A Time to Reflect
A Time to Reflect
Last week you received my letter indicating my plan to retire at the end of this year. Such decisions are long in the making. It has been five years since my wife and I attended the very helpful retirement seminar offered by the Board of Pensions, and so the questions related to retirement have been with us at least that long.
The writer of Ecclesiastes was certainly in a reflective place when he concluded, “For everything there is a season … [God] has made everything suitable for its time; moreover he has put a sense of past and future into their minds.”
The decision to retire is certainly a time when thoughts of past and future are top of mind. Yet it is not the only time such concerns press in. The whole church sits on a pivot point related to the pandemic, remembering life before the pandemic while seeking to discern what might lie ahead.
Crises like the pandemic underscore what is true all along – we can’t go back to where things used to be. The only future that we have is one that is ruled by the God who declares, “I am making all things new.”
Reflection is by its very nature a contemplation of what has already happened. It is to look again at what we’ve already seen. Like good sleuths, we hope to find some clues in our retrospection that provide new insights on who we are and where we have been, to help us gain a better sense of what might be possible on the road ahead.
In reflecting on my time as General Minister of this presbytery, I have landed on a couple of touchstones that help me better understand my journey with you these past thirteen years, and offer some clues about what may lie ahead after I’ve set aside the mantle of this call.
The first touchstone is a formative experience barely a year after I began serving Pittsburgh Presbytery. I was on a retreat at a Catholic monastery together with a group of others who had recently begun serving as presbytery leaders. We were literally high up on a mountain, and as I prepared to come down from the mountain to fly back home, I heard almost audibly an inner voice, “I have given you the ministry of good cheer.”
When I got to the airport I received a call from home that something terrible had happened back on the home front at the presbytery office. I then recalled that when Jesus instructed his disciples to “be of good cheer,” it was in the context of his prediction, “In this world you will have tribulation.” (John 16:33, KJV)
Ever since, I have been challenged to carry this ministry of good cheer wherever I have gone. It is not a matter of being optimistic, but of being convinced that in the end God’s purposes will prevail. The reign of God is not a mere pipe dream. Our joy and responsibility as the church of Jesus is, in the words of our Book of Order, “the exhibition of the kingdom of heaven to the world.”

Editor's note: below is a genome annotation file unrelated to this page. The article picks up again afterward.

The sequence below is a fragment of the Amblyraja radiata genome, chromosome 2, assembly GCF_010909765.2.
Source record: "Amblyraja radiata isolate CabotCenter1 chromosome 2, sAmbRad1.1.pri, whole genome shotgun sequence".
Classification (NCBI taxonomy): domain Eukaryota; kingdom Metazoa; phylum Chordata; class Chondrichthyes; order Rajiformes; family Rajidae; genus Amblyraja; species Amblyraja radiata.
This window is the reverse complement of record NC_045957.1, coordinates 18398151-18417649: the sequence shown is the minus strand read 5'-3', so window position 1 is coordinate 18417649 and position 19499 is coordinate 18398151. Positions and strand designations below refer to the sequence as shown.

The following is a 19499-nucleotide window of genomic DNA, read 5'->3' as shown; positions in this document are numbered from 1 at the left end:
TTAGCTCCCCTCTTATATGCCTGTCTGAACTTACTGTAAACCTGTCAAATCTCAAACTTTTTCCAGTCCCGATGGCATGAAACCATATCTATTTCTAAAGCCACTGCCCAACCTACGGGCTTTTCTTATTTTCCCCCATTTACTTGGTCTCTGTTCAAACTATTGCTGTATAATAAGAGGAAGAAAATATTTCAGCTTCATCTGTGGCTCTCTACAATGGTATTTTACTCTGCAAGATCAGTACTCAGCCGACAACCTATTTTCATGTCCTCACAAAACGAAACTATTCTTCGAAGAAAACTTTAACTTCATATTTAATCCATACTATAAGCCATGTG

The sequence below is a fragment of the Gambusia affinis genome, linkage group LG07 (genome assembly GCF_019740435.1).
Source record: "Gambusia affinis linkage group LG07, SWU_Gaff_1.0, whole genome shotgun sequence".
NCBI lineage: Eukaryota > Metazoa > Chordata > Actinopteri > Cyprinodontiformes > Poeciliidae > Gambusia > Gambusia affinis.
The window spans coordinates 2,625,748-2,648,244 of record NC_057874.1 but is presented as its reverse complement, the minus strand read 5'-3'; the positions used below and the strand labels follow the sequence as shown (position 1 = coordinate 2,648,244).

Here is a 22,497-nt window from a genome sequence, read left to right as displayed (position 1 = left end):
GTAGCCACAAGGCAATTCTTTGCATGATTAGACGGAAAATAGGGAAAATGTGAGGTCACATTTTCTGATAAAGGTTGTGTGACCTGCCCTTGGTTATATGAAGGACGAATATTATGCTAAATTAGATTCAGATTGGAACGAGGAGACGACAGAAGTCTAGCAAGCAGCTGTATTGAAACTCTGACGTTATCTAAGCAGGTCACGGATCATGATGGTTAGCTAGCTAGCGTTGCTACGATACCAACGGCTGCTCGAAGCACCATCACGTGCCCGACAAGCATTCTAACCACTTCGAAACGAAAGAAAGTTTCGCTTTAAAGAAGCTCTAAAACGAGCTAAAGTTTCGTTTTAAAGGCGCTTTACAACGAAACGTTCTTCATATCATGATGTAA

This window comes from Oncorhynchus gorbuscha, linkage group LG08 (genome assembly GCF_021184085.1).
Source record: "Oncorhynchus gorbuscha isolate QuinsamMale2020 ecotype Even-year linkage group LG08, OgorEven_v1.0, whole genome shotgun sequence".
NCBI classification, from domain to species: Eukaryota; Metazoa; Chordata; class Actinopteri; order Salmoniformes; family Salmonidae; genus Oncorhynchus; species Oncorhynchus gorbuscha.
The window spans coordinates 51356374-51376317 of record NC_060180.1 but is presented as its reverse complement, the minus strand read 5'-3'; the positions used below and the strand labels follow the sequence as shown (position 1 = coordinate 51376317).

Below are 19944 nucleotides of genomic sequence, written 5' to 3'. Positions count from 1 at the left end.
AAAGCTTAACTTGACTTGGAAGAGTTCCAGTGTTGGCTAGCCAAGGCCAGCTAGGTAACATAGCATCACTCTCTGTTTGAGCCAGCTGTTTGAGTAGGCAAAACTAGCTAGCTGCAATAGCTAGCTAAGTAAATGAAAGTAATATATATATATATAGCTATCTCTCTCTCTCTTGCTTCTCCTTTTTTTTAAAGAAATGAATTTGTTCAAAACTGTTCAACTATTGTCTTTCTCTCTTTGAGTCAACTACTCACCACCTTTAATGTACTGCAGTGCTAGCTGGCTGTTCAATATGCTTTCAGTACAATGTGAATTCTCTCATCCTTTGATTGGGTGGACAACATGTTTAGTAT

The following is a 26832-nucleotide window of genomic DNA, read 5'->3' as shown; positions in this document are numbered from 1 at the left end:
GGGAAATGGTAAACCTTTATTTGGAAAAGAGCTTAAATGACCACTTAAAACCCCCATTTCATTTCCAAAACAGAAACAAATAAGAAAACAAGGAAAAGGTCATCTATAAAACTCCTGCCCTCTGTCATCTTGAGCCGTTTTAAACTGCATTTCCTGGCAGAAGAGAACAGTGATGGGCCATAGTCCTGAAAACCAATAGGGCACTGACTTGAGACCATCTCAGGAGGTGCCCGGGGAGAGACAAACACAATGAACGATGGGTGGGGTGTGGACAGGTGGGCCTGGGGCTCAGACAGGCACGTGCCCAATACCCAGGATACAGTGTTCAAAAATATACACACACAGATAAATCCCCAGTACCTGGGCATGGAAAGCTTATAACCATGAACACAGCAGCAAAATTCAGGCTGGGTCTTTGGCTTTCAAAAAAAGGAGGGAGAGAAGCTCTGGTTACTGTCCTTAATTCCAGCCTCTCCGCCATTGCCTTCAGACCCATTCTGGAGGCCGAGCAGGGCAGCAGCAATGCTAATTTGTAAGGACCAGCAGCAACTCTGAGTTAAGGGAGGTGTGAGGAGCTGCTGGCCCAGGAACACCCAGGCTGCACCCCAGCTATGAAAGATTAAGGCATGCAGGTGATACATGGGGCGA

Which leads to my second touchstone, a conviction that has slowly but surely formed, namely that my mission is to help the church understand and exhibit the reconciliation that God has accomplished in Jesus. Reconciliation with God necessarily entails reconciliation with each other.
Reconciliation means nothing if we already all think and look alike. It’s only when we are different, even at odds with each other, that reconciliation has any real meaning. As a reconciled community, the church is by definition a gathering of people who have no natural likelihood to be together, but discover and believe themselves to be inseparably bound in Christ to those who are not like them.
This is in fact the primary work of the Spirit, according to John Calvin. The Spirit unites us to Christ, and thereby inseparably unites us to each other.
The well-being of the church and the effectiveness of its mission depend on it being composed of people who are different from each other. None of us can say to those different from us, “I have no need of you,” or worse, “I’d be better off without you.”
Yet we do feel that way sometimes. I had a conversation with one of our pastors just last week who was facing that sentiment from some members of the congregation. They were distressed over being part of a denomination that included people who see things very differently from them. Fresh off the heels of a General Assembly that made some very unpopular declarations (which I outlined in last week’s letter), those feelings are multiplied among many of us. Why would we want to be hitched to a church that includes people whose perspectives are so different from ours?
We’re hitched not because we wanted it, but because the Spirit has done it. The only question is whether we will live and display the reconciliation that God has already accomplished among us.
I may be retiring, and my ministry may no longer be focused in this presbytery, but I will always be hitched to you. And for that I am immensely grateful.
Yours for the long haul,